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Geothermal systems tap into one of the most sustainable fuel sources in order to efficiently cool and heat your home, commercial or industrial building. As a renewable resource, one of the best ways to harness geothermal energy is to use a ground source heat pump (GSHP) or a geothermal heat pump. These green heating mechanisms act as central heating and cooling systems, transferring heat to and from the ground.
Geothermal energy works for heating and cooling purposes because the technology uses the earth as its heat source for the cooler seasons and as a heat sink for the warmer seasons. This boosts the energy efficiency in moderating temperatures of your indoor air. It is not uncommon for ground source heat pumps to be combined with solar powered technology to provide the greenest and most energy efficient heating and cooling system, regardless of the size of the building structure it is maintaining. These systems each prove to be so energy efficient they save homeowners and commercial property owners on as much as half, or more on their monthly utility bills.
Basically, geothermal heat pumps operate on the same principle as conventional heat pumps; by capturing and moving heat indoors and outdoors by using high-pressure refrigerant. Only geothermal heat pumps transfer heat via long loops of liquid-filled piping which have been buried in the ground while conventional heat pump systems gather and expend their heat through the outside air.
The Centers for Disease Control and Prevention (CDC) and the National Institute for Occupational Safety and Health (NIOSH) agree that a building’s environment quality is directly related to the health and well-being of the family or employees – the occupiers of the space within. As the health of a building’s occupants matters a great deal, the conditions in which they spend a majority of their day, exposed to air contaminants, makes a big difference in health hazards and later symptoms.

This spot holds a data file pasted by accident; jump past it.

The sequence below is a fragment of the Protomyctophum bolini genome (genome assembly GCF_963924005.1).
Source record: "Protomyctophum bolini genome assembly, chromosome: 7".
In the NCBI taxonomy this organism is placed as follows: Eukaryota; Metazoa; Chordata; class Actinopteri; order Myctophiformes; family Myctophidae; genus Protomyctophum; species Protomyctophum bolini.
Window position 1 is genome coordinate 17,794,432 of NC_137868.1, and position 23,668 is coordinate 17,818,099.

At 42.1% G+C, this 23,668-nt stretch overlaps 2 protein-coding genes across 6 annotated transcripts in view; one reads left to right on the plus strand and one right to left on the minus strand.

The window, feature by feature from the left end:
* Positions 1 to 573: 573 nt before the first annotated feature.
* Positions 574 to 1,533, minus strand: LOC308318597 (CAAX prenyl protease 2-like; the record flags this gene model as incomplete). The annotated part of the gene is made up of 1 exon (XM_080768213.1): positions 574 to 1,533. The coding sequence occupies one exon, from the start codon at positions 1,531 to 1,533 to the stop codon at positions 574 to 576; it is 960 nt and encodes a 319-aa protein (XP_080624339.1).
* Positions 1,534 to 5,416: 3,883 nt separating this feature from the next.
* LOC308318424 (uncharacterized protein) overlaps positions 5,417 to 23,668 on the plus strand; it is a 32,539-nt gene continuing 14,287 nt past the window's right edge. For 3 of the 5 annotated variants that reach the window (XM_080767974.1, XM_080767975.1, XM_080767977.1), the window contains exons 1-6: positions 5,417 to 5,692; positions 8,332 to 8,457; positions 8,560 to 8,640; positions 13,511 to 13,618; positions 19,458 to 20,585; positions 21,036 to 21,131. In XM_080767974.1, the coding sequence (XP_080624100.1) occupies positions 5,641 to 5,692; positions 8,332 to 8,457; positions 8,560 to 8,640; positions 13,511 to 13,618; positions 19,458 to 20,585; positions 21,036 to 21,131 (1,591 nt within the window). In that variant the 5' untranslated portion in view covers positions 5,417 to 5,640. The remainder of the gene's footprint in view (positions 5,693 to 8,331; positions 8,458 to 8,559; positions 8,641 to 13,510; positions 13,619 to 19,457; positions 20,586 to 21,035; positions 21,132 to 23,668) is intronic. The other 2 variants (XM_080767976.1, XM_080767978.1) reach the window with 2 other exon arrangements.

Research performed by the CDC and NIOSH show that respiratory symptoms and related illnesses are associated with damp buildings which hold unfiltered, moisturized air. Because of the indoor pollutants created in a wet environment – such as mold, mildew, bacteria – it puts the building’s occupants at greater health risk. The ventilation, air filtration, and general cleanliness of a heating or cooling unit obviously affected the health of employees or families directly.
Between microbial growth – including mold, bacteria, and fungus – cigarette smoke, pet dander, perfumes, cleaning products, insects, and outdoor pollutants brought indoors, your indoor air quality is threatened daily. That’s why we offer year-round maintenance plans and instant repair services. Immediate effects of contaminants in your air include irritated nose, throat or eyes, headaches, fatigue, and dizziness. Generally speaking, these are short-term effects and are entirely treatable. Although some immediate effects are plainly detectable, showing similar symptoms as a cold or another virus, it is much more common for long term effects to set in. These include prevalent respiratory diseases, cancer and heart disease.